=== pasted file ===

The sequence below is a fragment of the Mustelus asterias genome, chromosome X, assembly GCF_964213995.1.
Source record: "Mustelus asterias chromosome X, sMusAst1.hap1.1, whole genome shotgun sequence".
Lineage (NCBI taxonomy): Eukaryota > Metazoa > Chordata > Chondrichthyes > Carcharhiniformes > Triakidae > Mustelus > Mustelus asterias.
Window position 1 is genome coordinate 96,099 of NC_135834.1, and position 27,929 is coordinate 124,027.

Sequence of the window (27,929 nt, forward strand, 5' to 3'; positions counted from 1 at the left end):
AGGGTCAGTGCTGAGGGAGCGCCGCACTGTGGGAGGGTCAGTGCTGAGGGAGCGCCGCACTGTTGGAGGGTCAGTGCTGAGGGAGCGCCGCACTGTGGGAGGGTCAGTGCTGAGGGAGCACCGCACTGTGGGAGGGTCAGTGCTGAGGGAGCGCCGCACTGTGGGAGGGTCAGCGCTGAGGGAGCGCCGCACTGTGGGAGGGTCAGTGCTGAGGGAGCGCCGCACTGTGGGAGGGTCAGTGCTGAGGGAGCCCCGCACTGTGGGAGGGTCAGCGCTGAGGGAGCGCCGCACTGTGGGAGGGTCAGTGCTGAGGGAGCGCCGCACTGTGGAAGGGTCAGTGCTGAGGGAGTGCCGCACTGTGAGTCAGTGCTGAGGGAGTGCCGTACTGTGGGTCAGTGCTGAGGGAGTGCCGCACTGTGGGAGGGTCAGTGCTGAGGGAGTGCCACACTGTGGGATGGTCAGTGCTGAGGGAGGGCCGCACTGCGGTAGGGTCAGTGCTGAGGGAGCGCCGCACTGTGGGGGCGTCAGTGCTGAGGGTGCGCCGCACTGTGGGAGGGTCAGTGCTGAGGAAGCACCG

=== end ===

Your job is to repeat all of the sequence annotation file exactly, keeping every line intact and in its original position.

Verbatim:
The sequence below is a fragment of the Mustelus asterias genome, chromosome X, assembly GCF_964213995.1.
Source record: "Mustelus asterias chromosome X, sMusAst1.hap1.1, whole genome shotgun sequence".
Lineage (NCBI taxonomy): Eukaryota > Metazoa > Chordata > Chondrichthyes > Carcharhiniformes > Triakidae > Mustelus > Mustelus asterias.
Window position 1 is genome coordinate 96,099 of NC_135834.1, and position 27,929 is coordinate 124,027.

Sequence of the window (27,929 nt, forward strand, 5' to 3'; positions counted from 1 at the left end):
AGGGTCAGTGCTGAGGGAGCGCCGCACTGTGGGAGGGTCAGTGCTGAGGGAGCGCCGCACTGTTGGAGGGTCAGTGCTGAGGGAGCGCCGCACTGTGGGAGGGTCAGTGCTGAGGGAGCACCGCACTGTGGGAGGGTCAGTGCTGAGGGAGCGCCGCACTGTGGGAGGGTCAGCGCTGAGGGAGCGCCGCACTGTGGGAGGGTCAGTGCTGAGGGAGCGCCGCACTGTGGGAGGGTCAGTGCTGAGGGAGCCCCGCACTGTGGGAGGGTCAGCGCTGAGGGAGCGCCGCACTGTGGGAGGGTCAGTGCTGAGGGAGCGCCGCACTGTGGAAGGGTCAGTGCTGAGGGAGTGCCGCACTGTGAGTCAGTGCTGAGGGAGTGCCGTACTGTGGGTCAGTGCTGAGGGAGTGCCGCACTGTGGGAGGGTCAGTGCTGAGGGAGTGCCACACTGTGGGATGGTCAGTGCTGAGGGAGGGCCGCACTGCGGTAGGGTCAGTGCTGAGGGAGCGCCGCACTGTGGGGGCGTCAGTGCTGAGGGTGCGCCGCACTGTGGGAGGGTCAGTGCTGAGGAAGCACCG